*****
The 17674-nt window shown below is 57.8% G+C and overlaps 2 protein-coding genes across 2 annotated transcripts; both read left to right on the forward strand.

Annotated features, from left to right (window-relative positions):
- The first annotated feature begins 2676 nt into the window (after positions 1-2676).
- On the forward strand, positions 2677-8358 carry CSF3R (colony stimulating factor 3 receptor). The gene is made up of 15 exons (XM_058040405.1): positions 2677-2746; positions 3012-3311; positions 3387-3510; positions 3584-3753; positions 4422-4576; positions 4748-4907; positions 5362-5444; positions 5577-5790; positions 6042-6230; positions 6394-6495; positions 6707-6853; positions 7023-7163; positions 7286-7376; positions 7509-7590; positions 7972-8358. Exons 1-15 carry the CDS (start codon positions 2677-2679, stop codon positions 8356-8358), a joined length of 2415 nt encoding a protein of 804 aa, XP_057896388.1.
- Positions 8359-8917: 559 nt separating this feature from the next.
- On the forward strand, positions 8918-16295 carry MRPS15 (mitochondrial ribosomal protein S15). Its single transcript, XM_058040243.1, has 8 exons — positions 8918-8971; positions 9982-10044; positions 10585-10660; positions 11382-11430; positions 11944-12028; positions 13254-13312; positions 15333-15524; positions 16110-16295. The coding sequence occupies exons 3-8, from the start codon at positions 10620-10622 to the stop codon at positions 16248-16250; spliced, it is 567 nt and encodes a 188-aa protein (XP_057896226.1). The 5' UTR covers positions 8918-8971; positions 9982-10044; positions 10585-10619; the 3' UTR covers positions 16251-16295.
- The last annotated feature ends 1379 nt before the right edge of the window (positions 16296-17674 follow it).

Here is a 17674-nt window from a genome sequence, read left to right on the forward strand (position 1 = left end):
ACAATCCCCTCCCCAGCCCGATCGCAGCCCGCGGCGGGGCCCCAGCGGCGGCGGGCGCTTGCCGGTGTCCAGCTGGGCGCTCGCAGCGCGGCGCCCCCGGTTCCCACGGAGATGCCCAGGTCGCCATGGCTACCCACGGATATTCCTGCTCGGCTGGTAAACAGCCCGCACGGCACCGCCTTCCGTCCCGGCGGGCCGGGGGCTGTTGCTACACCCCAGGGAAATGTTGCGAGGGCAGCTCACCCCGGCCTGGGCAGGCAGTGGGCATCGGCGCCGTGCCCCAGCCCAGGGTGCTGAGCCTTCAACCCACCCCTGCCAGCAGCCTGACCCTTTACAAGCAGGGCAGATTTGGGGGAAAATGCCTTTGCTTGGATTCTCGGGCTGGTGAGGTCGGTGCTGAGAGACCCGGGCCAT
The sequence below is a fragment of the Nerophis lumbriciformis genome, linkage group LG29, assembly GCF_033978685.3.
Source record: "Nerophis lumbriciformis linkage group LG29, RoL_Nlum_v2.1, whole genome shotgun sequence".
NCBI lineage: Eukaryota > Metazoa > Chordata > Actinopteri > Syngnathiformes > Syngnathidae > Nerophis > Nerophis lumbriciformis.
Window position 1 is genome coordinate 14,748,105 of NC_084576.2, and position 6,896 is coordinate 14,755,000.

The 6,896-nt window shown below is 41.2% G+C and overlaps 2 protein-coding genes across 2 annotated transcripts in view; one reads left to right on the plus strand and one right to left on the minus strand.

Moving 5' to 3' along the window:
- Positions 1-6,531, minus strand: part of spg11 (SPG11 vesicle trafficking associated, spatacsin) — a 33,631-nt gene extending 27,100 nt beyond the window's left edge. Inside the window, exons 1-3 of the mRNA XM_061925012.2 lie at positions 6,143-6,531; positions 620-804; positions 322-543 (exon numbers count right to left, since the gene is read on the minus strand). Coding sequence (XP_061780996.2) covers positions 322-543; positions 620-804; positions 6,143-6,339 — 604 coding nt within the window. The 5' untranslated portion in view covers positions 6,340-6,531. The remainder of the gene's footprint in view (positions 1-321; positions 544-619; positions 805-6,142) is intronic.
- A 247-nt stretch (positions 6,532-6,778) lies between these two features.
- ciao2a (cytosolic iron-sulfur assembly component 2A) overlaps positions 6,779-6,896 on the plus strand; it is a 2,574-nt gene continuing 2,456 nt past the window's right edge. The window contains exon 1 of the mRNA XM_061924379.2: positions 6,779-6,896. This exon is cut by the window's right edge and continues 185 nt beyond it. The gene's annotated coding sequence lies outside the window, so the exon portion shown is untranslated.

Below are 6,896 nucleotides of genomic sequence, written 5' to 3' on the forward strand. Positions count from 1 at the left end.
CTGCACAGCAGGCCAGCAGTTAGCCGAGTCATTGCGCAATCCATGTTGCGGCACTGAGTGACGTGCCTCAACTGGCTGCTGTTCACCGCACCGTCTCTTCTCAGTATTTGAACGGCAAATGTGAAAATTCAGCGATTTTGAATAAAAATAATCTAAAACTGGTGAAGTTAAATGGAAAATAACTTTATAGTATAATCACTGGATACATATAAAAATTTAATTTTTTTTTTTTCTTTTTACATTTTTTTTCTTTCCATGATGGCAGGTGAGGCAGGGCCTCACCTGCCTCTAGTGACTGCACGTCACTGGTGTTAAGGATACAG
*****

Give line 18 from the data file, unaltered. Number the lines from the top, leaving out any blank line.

- ciao2a (cytosolic iron-sulfur assembly component 2A) overlaps positions 6,779-6,896 on the plus strand; it is a 2,574-nt gene continuing 2,456 nt past the window's right edge. The window contains exon 1 of the mRNA XM_061924379.2: positions 6,779-6,896. This exon is cut by the window's right edge and continues 185 nt beyond it. The gene's annotated coding sequence lies outside the window, so the exon portion shown is untranslated.